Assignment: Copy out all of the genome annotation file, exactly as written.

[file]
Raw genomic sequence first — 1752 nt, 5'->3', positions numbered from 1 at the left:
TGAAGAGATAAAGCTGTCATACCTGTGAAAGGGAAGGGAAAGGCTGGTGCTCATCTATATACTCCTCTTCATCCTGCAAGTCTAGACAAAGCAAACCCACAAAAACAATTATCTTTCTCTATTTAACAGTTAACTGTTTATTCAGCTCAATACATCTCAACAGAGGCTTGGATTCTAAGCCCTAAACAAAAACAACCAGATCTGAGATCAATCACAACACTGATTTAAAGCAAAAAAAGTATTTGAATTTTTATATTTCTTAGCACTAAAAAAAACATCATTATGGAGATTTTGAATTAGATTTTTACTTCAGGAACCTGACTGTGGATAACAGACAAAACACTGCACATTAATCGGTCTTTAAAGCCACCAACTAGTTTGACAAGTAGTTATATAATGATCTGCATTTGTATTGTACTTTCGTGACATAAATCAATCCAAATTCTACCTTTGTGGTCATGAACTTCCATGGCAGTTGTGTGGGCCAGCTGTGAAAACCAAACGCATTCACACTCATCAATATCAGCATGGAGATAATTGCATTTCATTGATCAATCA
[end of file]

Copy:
Raw genomic sequence first — 1752 nt, 5'->3', positions numbered from 1 at the left:
TGAAGAGATAAAGCTGTCATACCTGTGAAAGGGAAGGGAAAGGCTGGTGCTCATCTATATACTCCTCTTCATCCTGCAAGTCTAGACAAAGCAAACCCACAAAAACAATTATCTTTCTCTATTTAACAGTTAACTGTTTATTCAGCTCAATACATCTCAACAGAGGCTTGGATTCTAAGCCCTAAACAAAAACAACCAGATCTGAGATCAATCACAACACTGATTTAAAGCAAAAAAAGTATTTGAATTTTTATATTTCTTAGCACTAAAAAAAACATCATTATGGAGATTTTGAATTAGATTTTTACTTCAGGAACCTGACTGTGGATAACAGACAAAACACTGCACATTAATCGGTCTTTAAAGCCACCAACTAGTTTGACAAGTAGTTATATAATGATCTGCATTTGTATTGTACTTTCGTGACATAAATCAATCCAAATTCTACCTTTGTGGTCATGAACTTCCATGGCAGTTGTGTGGGCCAGCTGTGAAAACCAAACGCATTCACACTCATCAATATCAGCATGGAGATAATTGCATTTCATTGATCAATCA